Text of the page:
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Sisterhood Agenda has been promoting Black youth mental health for over twenty-five years. Starting with small groups of Black girls ages 12-17, we created and implemented A Journey Toward Womanhood, plus SisterCamp, Sister Circles, and other girl power programs.
Disproportionately impacted by trauma and abuse, disease, economic handicaps, and racial discrimination, life as a Black girl is not usually easy.
Health disparities are real. As minor children, girls, particularly Black girls, represent a vulnerable population.
Sisterhood Agenda services also include adult women, with a priority on young adults.
Our vast experience has taught us that young adult women are a vulnerable population, too.
There is a current funding opportunity regarding Policies Promoting Black Youth Mental Health.
See our Global Sisterhood Directory for agencies that are addressing Black youth mental health
According to Policies Promoting Black Youth Mental Health:
For Black populations overall, suicide is the top 15 leading cause of death, with the rate of suicide steadily increasing each year (Centers for Disease Control and Prevention, National Center for Health Statistics, 2020). Among Black children and adolescents, the rate of suicide is the highest among all children ages 5-11 (Congressional Black Caucus, 2019). Data from the Centers for Disease Control and Prevention (CDC) Web-based Injury Statistics Query and Reporting System (WISQARSTM) shows that for two decades (1999– 2019), suicide has been the second leading cause of death among youth ages 10-17 years of age (Centers for Disease Control and Prevention, National Center for Health Statistics, 2020). According to a 2020 HHS Report to Congress on African American Youth Suicide, “suicide has now become the second leading cause of death among Black youth aged 10-14, and the third leading cause of death of Black adolescents aged 15-19.” (U.S. Department of Health and Human Services, 2020) This is of significance as Black populations have traditionally lower rates of suicide than other racial and ethnic groups (Rose, McDonald, Von March, Witherspoon, & Lambert, 2019).
Mental health conditions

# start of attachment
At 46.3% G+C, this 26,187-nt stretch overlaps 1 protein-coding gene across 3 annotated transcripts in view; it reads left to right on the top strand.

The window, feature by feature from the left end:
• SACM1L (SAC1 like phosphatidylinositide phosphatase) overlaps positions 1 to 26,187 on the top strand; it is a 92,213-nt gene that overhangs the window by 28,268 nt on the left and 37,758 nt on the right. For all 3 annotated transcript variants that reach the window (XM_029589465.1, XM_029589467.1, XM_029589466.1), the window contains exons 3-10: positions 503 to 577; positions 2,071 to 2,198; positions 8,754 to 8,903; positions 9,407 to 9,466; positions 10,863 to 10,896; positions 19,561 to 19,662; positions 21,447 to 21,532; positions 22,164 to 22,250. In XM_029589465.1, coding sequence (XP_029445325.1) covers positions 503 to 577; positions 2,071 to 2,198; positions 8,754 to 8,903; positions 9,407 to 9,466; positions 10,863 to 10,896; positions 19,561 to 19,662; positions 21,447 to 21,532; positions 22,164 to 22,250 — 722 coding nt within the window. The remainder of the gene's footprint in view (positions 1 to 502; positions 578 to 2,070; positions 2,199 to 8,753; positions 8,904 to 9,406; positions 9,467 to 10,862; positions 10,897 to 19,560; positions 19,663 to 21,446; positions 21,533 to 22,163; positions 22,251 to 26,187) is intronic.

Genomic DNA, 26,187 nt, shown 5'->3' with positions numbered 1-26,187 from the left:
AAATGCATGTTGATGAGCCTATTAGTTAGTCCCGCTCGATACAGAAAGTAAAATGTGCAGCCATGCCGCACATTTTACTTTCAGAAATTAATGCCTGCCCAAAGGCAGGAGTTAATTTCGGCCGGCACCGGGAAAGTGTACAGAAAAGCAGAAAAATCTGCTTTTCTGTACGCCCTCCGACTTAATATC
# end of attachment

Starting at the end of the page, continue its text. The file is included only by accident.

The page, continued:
Recent studies point to the disabling impact of diagnosable disorders such as depression, anxiety, and substance abuse on the overall mental health status of Black youth.
Data from SAMHSA’s National Survey on Drug Use and Health (NSDUH), noted that Black and African American youth 12-17 years of age experienced an increase in major depressive episodes from 9% to 10.3% between 2015 and 2018 (SAMHSA, 2020) and increasing to 11.4% in 2019 (SAMHSA, 2019) (SAMHSA, 2020). NSDUH findings also indicated significant increases in substance use disorder, serious mental illness (SMI) among all ages of Black and African American people between 2008 and 2018, and major gaps in treatment.
Experts have noted that multiple mental health disorder risk factors, such as poverty, food insecurity, health care disparities, and exposure to violence, disproportionately affect Black children (Reed & Adams, 2020). Additionally, experts have asserted systemic, intergenerational, and environmental criminal justice, race, and social-relational factors, as predisposing risks to disparate Black youth mental health outcomes (Bell, 2016) (Talley, et al., 2021) (Talley, et al., 2021) (Assari, Boyce, Bazargan, & Caldwell, 2021). These risk factors and other stressors also have been exacerbated by the COVID-19 pandemic.
Young people are in crisis.
Yet, we have been and still continue to battle the crisis of mental health and the stigma that is often associated with it-the causes, symptoms, and treatment are rarely discussed among colleagues, families, and friends.
Mental health is a big part of health, in general. Sometimes, we tend to forget that it is not a separate part of life. Holistic, it is integrated into all aspects of our existence and everyday lives. Self-love and self-care are part of your physical, mental, and spiritual health.
Getting help for mental health issues is a demonstration of power and strength, not weakness or deficiency.
The solutions to staying safe and balanced in positive mental health must be as multi-pronged, comprehensive, pervasive, and effective as the issues themselves.
We lead this movement at this moment for ourselves and also for everyone else. Unified in our efforts with no hidden agendas or barriers, helping ourselves means that we take charge and empower ourselves the best way that we know how.
Using our tools, with Culture and Spirit, can uplift us.
Photo credit: 123rf